Golden Anniversary of a Golden Moment
Celebrating the first British victory in a mountain stage of the Tour de France
Words: Chris Sidwells
Photos: Offside and Andy Jones
On July 18th, 1968 Barry Hoban won stage 19, Grenoble to Sallanches/Cordon, and in doing so became the first British cyclist ever to win a mountain stage of the Tour de France.
Michael Wright won a stage through the Vosges in 1967, but it was hilly rather than mountainous, with just two passes, the highest being the Col du Donon at 727 metres. Hoban’s win was in the high Alps, and he rode solo across the Col des Aravis (1486 metres), the Col de la Colombière (1613 metres) to finish halfway up the Col du Cordon under the giant white bulk of Mont Blanc. And where Wright outsprinted six others in a breakaway just over a minute ahead of the whole peloton, Hoban’s victory margin was four minutes and six seconds over Franco Bitossi of Italy, with the rest of the field spread over 30 minutes.
To celebrate the 50th anniversary of Hoban’s ground-breaking win, on Wednesday July 18th, 2018 Lamb and Associates of Ponteland (Financial Planners) will host an ‘Evening with Barry Hoban’ at Start Cycles, 35-37 Market Street, Newcastle Upon Tyne, NE1 6JE. To book tickets for an Evening With Barry Hoban in Newcastle on July 18th
Barry will talk about this landmark victory and about the rest of his career, during which he raced against some of the all-time greats. He welcomes questions from the audience, and signed copies of his autobiography Vas-y Barry, published by www.cyclinglegends.co.uk will be on sale at the venue.
Speaking about the event Hoban says, “I’m looking forward to talking about that stage, and about the rest of my career. It all still seems like yesterday, and I particularly remember the uphill bits, and there were lots of uphill bits on that stage 50 years ago.
“I’ll say a lot more about it on the night, but it was different to my other stage wins, I didn’t start off with a plan to win, a plan developed as the stage went on. At first I just wanted to get ahead because I knew that on those climbs it would be a tough day if the favourites attacked each other. So after the first climb, when everybody was still together, I just let my bike go on the descent, and being a good descender I quickly got a gap.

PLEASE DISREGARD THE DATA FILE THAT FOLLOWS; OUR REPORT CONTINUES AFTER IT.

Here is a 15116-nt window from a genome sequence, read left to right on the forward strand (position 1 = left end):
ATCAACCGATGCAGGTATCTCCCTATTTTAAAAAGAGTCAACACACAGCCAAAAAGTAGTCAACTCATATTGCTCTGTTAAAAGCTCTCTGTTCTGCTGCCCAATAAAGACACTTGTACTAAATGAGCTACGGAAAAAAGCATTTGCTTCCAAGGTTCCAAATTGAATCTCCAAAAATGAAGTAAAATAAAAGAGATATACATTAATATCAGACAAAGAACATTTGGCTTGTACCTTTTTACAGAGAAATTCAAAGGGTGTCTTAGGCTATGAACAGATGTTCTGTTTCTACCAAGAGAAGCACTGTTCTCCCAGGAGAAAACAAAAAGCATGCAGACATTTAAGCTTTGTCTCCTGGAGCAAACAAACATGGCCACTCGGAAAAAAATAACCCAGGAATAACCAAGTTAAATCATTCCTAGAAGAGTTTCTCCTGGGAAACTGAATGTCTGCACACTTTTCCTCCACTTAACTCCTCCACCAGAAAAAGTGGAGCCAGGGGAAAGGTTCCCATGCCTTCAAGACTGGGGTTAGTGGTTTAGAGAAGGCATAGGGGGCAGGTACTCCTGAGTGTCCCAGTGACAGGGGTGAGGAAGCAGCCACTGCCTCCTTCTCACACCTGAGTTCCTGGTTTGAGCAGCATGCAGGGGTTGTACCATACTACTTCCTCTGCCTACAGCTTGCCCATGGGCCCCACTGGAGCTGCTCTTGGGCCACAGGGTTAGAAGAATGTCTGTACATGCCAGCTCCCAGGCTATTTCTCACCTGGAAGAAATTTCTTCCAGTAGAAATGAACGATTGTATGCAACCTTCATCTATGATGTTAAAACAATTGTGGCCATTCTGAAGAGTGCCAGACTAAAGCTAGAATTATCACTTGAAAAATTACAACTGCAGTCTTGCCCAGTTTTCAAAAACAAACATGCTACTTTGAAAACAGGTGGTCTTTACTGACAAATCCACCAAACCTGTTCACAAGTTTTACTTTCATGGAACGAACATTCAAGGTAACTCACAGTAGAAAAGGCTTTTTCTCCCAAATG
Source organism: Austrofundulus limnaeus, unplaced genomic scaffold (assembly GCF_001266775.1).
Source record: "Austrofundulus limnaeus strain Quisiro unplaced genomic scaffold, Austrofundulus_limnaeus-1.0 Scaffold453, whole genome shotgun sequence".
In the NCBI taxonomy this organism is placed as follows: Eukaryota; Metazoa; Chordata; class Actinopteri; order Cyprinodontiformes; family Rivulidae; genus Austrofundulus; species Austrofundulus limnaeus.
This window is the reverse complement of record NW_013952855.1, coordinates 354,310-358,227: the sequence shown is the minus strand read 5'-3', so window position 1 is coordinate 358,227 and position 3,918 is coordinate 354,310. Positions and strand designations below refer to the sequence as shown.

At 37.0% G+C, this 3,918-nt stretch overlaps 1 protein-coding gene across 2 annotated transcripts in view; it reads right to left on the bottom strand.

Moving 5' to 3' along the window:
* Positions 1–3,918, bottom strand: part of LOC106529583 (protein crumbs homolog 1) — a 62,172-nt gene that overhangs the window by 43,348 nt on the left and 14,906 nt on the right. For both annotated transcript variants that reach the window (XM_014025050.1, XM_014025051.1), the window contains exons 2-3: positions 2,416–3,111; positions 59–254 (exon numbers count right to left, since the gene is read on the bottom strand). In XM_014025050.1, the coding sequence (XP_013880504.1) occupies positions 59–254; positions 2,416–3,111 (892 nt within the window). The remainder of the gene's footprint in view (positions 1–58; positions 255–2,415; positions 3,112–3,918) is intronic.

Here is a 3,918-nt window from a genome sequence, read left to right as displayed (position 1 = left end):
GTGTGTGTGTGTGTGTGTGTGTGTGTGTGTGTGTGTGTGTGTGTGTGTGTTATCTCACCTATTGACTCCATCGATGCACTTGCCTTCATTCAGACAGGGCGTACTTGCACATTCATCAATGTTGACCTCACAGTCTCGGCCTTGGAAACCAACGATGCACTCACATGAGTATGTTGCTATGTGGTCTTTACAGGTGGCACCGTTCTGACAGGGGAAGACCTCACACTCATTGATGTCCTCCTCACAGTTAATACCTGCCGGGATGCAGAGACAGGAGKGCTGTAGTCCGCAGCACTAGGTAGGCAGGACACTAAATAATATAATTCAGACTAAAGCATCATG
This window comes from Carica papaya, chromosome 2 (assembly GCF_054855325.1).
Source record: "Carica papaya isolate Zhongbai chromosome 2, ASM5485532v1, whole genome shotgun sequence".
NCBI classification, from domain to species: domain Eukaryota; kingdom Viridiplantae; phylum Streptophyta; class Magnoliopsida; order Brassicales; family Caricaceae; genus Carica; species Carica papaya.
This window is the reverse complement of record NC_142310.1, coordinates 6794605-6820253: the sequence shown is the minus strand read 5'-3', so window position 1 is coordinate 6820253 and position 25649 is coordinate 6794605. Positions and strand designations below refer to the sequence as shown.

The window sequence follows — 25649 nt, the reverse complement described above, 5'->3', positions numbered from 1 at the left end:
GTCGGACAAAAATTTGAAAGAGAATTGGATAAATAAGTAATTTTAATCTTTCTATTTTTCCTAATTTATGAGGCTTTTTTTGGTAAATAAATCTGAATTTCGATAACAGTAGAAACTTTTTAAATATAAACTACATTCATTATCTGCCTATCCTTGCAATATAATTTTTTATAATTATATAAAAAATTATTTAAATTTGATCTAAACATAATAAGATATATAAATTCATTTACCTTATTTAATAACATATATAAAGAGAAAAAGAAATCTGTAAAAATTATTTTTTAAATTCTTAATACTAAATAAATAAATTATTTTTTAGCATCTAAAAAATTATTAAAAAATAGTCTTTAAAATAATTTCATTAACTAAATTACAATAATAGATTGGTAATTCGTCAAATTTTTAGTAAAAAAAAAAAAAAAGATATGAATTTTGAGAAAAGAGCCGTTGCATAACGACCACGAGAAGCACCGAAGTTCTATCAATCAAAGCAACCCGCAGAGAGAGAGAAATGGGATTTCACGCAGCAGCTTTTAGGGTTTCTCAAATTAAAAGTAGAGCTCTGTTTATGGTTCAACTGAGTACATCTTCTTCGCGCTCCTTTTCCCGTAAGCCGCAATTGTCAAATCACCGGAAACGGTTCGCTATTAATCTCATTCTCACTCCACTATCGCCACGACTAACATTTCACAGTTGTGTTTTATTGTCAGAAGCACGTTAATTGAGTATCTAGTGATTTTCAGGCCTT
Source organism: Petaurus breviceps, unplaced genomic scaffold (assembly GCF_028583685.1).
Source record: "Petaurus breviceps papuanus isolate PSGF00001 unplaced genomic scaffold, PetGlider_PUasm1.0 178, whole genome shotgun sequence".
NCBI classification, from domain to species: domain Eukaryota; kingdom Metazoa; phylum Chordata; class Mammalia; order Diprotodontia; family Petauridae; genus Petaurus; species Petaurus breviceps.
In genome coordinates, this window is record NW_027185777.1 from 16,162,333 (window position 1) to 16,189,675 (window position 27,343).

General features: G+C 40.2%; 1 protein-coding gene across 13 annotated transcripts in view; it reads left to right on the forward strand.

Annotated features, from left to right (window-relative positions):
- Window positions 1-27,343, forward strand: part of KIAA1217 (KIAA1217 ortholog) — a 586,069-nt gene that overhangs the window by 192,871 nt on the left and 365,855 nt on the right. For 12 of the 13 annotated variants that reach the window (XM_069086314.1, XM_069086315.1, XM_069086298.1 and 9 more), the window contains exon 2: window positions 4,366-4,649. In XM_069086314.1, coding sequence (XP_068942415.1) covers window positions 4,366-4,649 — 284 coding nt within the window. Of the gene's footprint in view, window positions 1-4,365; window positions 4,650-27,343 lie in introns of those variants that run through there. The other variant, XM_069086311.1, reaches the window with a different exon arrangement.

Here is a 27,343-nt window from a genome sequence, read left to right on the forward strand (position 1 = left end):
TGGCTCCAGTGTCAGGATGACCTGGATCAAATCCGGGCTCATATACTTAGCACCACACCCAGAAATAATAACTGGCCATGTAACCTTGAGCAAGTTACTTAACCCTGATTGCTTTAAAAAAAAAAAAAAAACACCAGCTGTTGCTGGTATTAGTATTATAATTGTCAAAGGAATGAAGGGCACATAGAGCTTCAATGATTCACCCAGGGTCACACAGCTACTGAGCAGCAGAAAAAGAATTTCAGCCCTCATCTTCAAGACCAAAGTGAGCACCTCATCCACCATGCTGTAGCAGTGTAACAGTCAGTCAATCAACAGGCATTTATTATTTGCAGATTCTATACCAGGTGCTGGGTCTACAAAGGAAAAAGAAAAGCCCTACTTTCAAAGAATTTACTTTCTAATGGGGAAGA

“Andrés Gandarias of Spain followed me down, but he was a good climber and quite high up on the overall standings. There was no way the favourites would let him go, so I persuaded him to drop back, which being one of the good guys Andreas did, while I pressed on alone to the Col des Aravis.
“Aravis quite a savage climb but when I got there I started thinking; right I’ve got a good lead here, if I continue going up the Aravis at this pace they won’t catch me until I’m near the top. Then I’ll be able to hang on for a bit, and I’ll certainly be able to stay with them on the descent. So that’s what I did.
“But by the top of the climb I had a four or five-minute lead. Behind me a group of climbers had gone up one minute quicker, but I took that minute back plus another on the descent. Then we had a flat run to the bottom of the Col de la Colombière
“At the bottom of the Colombière I had around eight minutes. I still didn’t think I would get to the finish on my own, but if I got to the top of the Colombière, and I managed to stay with whoever caught me they wouldn’t drop me on the descent, so I’d be able to get to the bottom of the final climb, the Col du Cordon in the front group.
“But nobody did catch me. I got to the top of the Col de la Colombière alone. The three chasers had taken a minute out of me. But down the other side I took it back and added another minute.
“I had nearly ten minutes now, but I’d done 135 kilometres on my own, and if you blow up on a long climb you can lose a big lead, so I used the 14 and not the 13 sprocket to ride along the valley between the bottom of the Colombière and the final climb to Cordon.
At the bottom of teh Cordon there was ten kilometres to go, all uphill, and you can lose at least a minute per kilometre if you blow uphill, so I shifted to my biggest sprocket, a 23 or 24, and I started to climb, just tapping out a steady rhythm.
“Nearer the finish I felt better, so I shifted up a sprocket or two and I won the stage, still with more than four minute’s lead.
“What a great feeling that was, winning a mountain stage of the Tour de France on my own. I was overjoyed. One of the prizes came from the local farming community, a pedigree cow called Estelle. People still ask me what I did with her, and I tell them I sold her to Raymond Poulidor and he has a huge herd now. Of course I didn’t, it was a publicity stunt, and what I really won was the cash value of the cow. They let me keep her bell though, it’s on my fireplace at home now.”
Hoban finished the 1968 Tour de France in 33rd place overall, he was seventh in the points classification and sixth in the King of the Mountains. The following year he became the first British rider to win two consecutive stages in the Tour de France, and by the end of his career he had won a total of eight. Barry Hoban still lies second in the all-time British Tour de France stage win standings behind Mark Cavendish, and when this was written he is one win ahead of Chris Froome.